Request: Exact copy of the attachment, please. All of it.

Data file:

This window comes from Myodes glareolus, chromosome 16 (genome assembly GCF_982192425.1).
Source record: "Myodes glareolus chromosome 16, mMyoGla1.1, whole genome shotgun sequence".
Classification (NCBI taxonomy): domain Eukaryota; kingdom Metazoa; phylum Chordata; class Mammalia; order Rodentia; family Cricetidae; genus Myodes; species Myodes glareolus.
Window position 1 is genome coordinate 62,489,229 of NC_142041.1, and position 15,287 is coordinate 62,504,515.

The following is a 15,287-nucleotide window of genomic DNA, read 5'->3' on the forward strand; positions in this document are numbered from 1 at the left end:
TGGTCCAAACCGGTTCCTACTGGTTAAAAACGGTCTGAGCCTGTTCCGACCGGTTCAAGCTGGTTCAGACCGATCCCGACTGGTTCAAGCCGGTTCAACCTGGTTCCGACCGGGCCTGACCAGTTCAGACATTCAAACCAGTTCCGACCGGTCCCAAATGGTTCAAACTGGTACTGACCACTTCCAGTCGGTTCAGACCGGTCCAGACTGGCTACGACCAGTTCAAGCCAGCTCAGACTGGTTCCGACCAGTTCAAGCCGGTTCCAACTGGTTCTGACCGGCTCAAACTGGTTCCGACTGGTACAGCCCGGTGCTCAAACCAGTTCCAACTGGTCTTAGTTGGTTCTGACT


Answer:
This window comes from Myodes glareolus, chromosome 16 (genome assembly GCF_982192425.1).
Source record: "Myodes glareolus chromosome 16, mMyoGla1.1, whole genome shotgun sequence".
Classification (NCBI taxonomy): domain Eukaryota; kingdom Metazoa; phylum Chordata; class Mammalia; order Rodentia; family Cricetidae; genus Myodes; species Myodes glareolus.
Window position 1 is genome coordinate 62,489,229 of NC_142041.1, and position 15,287 is coordinate 62,504,515.

The following is a 15,287-nucleotide window of genomic DNA, read 5'->3' on the forward strand; positions in this document are numbered from 1 at the left end:
TGGTCCAAACCGGTTCCTACTGGTTAAAAACGGTCTGAGCCTGTTCCGACCGGTTCAAGCTGGTTCAGACCGATCCCGACTGGTTCAAGCCGGTTCAACCTGGTTCCGACCGGGCCTGACCAGTTCAGACATTCAAACCAGTTCCGACCGGTCCCAAATGGTTCAAACTGGTACTGACCACTTCCAGTCGGTTCAGACCGGTCCAGACTGGCTACGACCAGTTCAAGCCAGCTCAGACTGGTTCCGACCAGTTCAAGCCGGTTCCAACTGGTTCTGACCGGCTCAAACTGGTTCCGACTGGTACAGCCCGGTGCTCAAACCAGTTCCAACTGGTCTTAGTTGGTTCTGACT